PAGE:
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Royal Parks accused of having “lost the plot” over banning electric scooters

Cars are fine – but body insists “we do not permit – and we have no plans to permit – the use of e-scooters in the parks”

The Royal Parks has been accused of having “lost the plot” after reacting to yesterday’s launch of trial electric scooter hire schemes by banning them from the green spaces it looks after – including Richmond Park, where campaigners have been urging for motor vehicles to be banned.

> Controversial Richmond Park Code of Conduct for cyclists cannot address “real hazard” of motor traffic, says campaign group co-ordinator

As our sister website eBikeTips reported yesterday, Transport for London (TfL) has announced that from next month, the capital will finally join a number of other cities around the country in trialling three electric scooter hire schemes.

> Three London e-scooter trials to begin in June – with additional safety measures imposed

But a spokeswoman for The Royal Parks insisted that “we do not permit – and we have no plans to permit – the use of e-scooters in the parks.”

Social media users subsequently pointed out what they see as the absurdity of banning electric scooters from the parks, while permitting motor vehicles.

In common with trials underway in around 50 other locations around the country, the hire scooters, operated in London by Dott, Lime and Tier, will be covered by group third party motor insurance policies and will also carry identification numbers.

They are restricted to 12.5mph and can be ridden on the road and in parks, but not on footways, and many schemes are geofenced so that scooters cannot be ridden outside the designated trial area.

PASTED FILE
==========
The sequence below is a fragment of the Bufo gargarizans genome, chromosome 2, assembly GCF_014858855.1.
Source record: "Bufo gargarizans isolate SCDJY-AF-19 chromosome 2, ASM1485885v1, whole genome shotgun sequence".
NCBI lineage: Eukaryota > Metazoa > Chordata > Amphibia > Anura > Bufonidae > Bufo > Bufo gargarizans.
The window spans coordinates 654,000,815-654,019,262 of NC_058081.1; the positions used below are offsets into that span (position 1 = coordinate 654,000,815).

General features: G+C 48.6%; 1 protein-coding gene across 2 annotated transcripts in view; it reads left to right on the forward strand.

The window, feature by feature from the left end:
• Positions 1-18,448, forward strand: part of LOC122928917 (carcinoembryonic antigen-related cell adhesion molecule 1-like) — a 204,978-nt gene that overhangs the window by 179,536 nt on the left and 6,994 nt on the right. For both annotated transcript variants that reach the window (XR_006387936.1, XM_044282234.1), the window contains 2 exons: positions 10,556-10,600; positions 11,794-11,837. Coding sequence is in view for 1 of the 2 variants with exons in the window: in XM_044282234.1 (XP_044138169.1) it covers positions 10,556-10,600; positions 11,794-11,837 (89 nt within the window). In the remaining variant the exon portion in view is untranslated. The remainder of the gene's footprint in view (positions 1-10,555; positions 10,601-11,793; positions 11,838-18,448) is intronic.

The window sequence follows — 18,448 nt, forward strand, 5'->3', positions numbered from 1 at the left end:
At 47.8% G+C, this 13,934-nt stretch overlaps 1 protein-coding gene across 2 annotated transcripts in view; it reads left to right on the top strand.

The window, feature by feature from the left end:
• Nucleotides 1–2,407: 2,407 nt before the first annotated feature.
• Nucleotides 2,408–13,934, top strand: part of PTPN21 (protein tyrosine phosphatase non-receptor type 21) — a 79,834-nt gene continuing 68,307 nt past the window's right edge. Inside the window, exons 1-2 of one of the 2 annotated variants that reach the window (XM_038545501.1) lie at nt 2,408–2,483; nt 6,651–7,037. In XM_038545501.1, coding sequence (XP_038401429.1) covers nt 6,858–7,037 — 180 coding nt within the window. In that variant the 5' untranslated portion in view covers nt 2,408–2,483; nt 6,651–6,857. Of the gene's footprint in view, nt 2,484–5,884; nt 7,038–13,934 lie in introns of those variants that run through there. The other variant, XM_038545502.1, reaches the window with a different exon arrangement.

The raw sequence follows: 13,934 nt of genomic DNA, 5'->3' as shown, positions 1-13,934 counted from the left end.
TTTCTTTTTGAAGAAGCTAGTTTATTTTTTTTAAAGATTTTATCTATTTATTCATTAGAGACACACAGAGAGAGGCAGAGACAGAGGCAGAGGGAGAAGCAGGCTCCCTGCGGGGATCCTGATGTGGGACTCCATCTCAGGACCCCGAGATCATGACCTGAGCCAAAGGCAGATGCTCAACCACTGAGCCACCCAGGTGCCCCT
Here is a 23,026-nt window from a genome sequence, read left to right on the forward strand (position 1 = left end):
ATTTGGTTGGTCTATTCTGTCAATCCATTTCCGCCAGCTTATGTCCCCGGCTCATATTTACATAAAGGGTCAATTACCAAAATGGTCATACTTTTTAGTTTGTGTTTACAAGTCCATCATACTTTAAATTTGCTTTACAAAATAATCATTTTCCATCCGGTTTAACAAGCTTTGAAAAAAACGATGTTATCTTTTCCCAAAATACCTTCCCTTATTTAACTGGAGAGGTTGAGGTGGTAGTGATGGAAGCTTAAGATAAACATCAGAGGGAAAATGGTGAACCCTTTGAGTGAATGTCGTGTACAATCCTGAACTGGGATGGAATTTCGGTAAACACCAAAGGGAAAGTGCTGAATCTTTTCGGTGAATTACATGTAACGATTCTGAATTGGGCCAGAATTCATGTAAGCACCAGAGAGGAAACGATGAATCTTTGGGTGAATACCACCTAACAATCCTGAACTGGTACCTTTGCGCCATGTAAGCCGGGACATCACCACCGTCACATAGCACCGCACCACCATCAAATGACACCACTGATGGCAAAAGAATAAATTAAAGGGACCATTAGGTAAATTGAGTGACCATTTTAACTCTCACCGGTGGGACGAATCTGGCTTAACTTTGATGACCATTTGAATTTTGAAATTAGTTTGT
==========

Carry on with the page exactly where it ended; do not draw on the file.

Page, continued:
They will be available in a select group of boroughs – Ealing, Hammersmith and Fulham, Kensington and Chelsea, Richmond and the City of London – as well as in the Canary Wharf development, and can also be ridden through (but not hired or left in) Tower Hamlets.

Other boroughs have also expressed an interest in participating. But The Royal Parks – which is responsible parks including Kensington Gardens, part of which lies in the Royal Borough of Kensington & Chelsea, plus Richmond Park and Bushy Park, both of which are in Richmond upon Thames, has made it clear that scooters hired under the pilot scheme are not welcome on its roads.

A spokeswoman for The Royal Parks said: “The parks and other open spaces we care for are principally places for quiet recreation and where pedestrians have priority. 

“It is important that all our visitors feel safe in the parks and we believe that the speed and stealth of e-scooters will have a negative impact on people’s experience of the parks, particularly those with young families, with mobility challenges or with a visual or hearing impairment. 

“Allowing e-scooters to operate in the parks could discourage those who wish to walk to and through the parks and undermine the ambience of the green spaces.

“We will watch the London trial with interest, but we do not permit – and we have no plans to permit – the use of e-scooters in the parks,” she added.

Earlier this year, The Royal Parks extended by 12 months its Movement Strategy following a consultation period that closed in January and saw massive support for banning through traffic (unlike the other Royal Parks, roads within Regent’s Park are the responsibility of a separate body the Crown Estate Paving Commission).

> Richmond Park was closed to all through motor traffic during the first lockdown – campaigners would like to see that made permanent

Under current road traffic law, outside the trials currently taking place, e-scooters are banned from UK roads, and police have been known to seize privately-owned ones being ridden illegally on the highway, with riders subject to a fine of up to £300.

Simon has been news editor at road.cc since 2009, reporting on 10 editions and counting of pro cycling’s biggest races such as the Tour de France, stories on issues including infrastructure and campaigning, and interviewing some of the biggest names in cycling. A law and languages graduate, published translator and former retail analyst, his background has proved invaluable in reporting on issues as diverse as cycling-related court cases, anti-doping investigations, and the bike industry. He splits his time between London and Cambridge, and loves taking his miniature schnauzer Elodie on adventures in the basket of her Elephant Bike.

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